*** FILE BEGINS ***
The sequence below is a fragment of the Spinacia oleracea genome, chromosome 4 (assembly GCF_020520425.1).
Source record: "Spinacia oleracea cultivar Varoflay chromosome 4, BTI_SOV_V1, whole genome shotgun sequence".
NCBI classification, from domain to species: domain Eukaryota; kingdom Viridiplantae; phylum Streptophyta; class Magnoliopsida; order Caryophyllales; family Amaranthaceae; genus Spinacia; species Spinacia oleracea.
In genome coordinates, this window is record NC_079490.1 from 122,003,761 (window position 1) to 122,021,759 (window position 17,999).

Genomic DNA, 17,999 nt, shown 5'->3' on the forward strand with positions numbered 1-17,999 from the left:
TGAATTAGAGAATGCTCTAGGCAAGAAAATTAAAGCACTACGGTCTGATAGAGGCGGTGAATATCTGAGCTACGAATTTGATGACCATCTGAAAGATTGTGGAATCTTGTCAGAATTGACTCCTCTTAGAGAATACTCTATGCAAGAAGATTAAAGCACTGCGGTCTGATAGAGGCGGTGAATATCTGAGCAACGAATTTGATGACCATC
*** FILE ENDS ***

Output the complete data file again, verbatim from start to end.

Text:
The sequence below is a fragment of the Spinacia oleracea genome, chromosome 4 (assembly GCF_020520425.1).
Source record: "Spinacia oleracea cultivar Varoflay chromosome 4, BTI_SOV_V1, whole genome shotgun sequence".
NCBI classification, from domain to species: domain Eukaryota; kingdom Viridiplantae; phylum Streptophyta; class Magnoliopsida; order Caryophyllales; family Amaranthaceae; genus Spinacia; species Spinacia oleracea.
In genome coordinates, this window is record NC_079490.1 from 122,003,761 (window position 1) to 122,021,759 (window position 17,999).

Genomic DNA, 17,999 nt, shown 5'->3' on the forward strand with positions numbered 1-17,999 from the left:
TGAATTAGAGAATGCTCTAGGCAAGAAAATTAAAGCACTACGGTCTGATAGAGGCGGTGAATATCTGAGCTACGAATTTGATGACCATCTGAAAGATTGTGGAATCTTGTCAGAATTGACTCCTCTTAGAGAATACTCTATGCAAGAAGATTAAAGCACTGCGGTCTGATAGAGGCGGTGAATATCTGAGCAACGAATTTGATGACCATC